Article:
The Prairie That Nature Built, by Dawn Publications, is an app based on the book of the same name by Marybeth Lorbiecki. It has 3 parts. The first part is the story, the second part is a matching game, and the third part is a primer.
The book was born out of the author’s love for the prairie. It describes, in poetry from, what the animals and plants in the prairie are like. It starts from the underground and works its way up to the sky. Suddenly lightning strikes and starts a fire. The rain that follows quenches the fire and then months later life in the prairie begins anew. The story does a good job of describing life in the prairie, and I loved how it ended with a little boy who we find out is the voice behind the poem. However, it felt a little tedious and did not hold my children’s attention very well. It was also inconsistent in form. It starts off as a cumulative poem but changes in parts of the book. The illustrations are beautiful and very vivid, and some were interactive. My children enjoyed looking at the animals and seeing if touching them would trigger movement. However, because it did not include any sounds, their interest quickly dissipated. Most of the illustrations were up close, which did a great job of helping children get a good and detailed view of the animals, but failed to communicate the vastness of the prairie. It felt crowded instead of expansive. I also did not like how the view switches from landscape to portrait in the middle of the book and then back to landscape again. The switch felt very strange and distracting to the flow of the book. The audio (narration) was also too loud. You can hear breathing and popping noises every so often. My children eventually decided to turn off the narration as it was more pleasant for them to read the book on their own.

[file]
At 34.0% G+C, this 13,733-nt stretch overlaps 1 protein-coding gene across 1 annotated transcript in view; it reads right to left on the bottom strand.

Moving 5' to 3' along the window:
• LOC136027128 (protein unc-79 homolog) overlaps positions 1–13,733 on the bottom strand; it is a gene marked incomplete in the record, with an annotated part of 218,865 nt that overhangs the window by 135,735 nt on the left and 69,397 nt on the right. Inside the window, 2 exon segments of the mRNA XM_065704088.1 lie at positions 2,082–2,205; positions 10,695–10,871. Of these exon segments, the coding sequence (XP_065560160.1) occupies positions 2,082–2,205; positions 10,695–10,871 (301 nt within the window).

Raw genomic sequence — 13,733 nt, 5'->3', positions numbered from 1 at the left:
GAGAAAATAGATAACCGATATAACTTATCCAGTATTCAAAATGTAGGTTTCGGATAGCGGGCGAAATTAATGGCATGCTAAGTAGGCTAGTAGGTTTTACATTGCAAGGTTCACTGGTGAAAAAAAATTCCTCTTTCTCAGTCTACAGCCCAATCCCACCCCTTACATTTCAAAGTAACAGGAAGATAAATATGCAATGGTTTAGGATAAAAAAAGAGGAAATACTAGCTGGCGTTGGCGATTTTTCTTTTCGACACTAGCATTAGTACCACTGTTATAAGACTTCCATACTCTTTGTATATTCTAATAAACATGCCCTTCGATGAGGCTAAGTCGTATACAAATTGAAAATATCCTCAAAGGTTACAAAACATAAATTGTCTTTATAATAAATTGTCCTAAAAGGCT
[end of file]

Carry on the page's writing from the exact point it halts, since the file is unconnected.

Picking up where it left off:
The matching game revisits several pages of the book. This time it only includes the illustrations and a list of items to find. You drag a name from the list to its matching object. If the name matches the object, the name vibrates and stays with the object. If not, it goes back to the list, indirectly prompting you to try again. Other than that, the game provides no helps, hints, or answers. It also has no sound. Once again, it failed to hold my children’s interest. I think the game would make a lot more sense if the animals and plants were introduced in the story. This can be accomplished by displaying the animal or plant’s name whenever it is tapped. The matching game will then serve to test their memory of the plants and animal they came across. Also, it would be great if a correct match revealed a little more into about the animal or plant.
I think I liked the primer most of all. The audio was much better on this one. The pages were clean, easy to read, and informative. I also liked the author, illustrator, publisher, and developer pages. It is presented with audio and it is as though they were speaking directly to the kids. I have never seen it done this way before.
While I feel there is much improvement needed in this app, I appreciated how it seeks to inform and excite children about the prairie. If you decide to check this app out, I would suggest using it on an iPad since the font is much too small to read comfortably on an iPhone.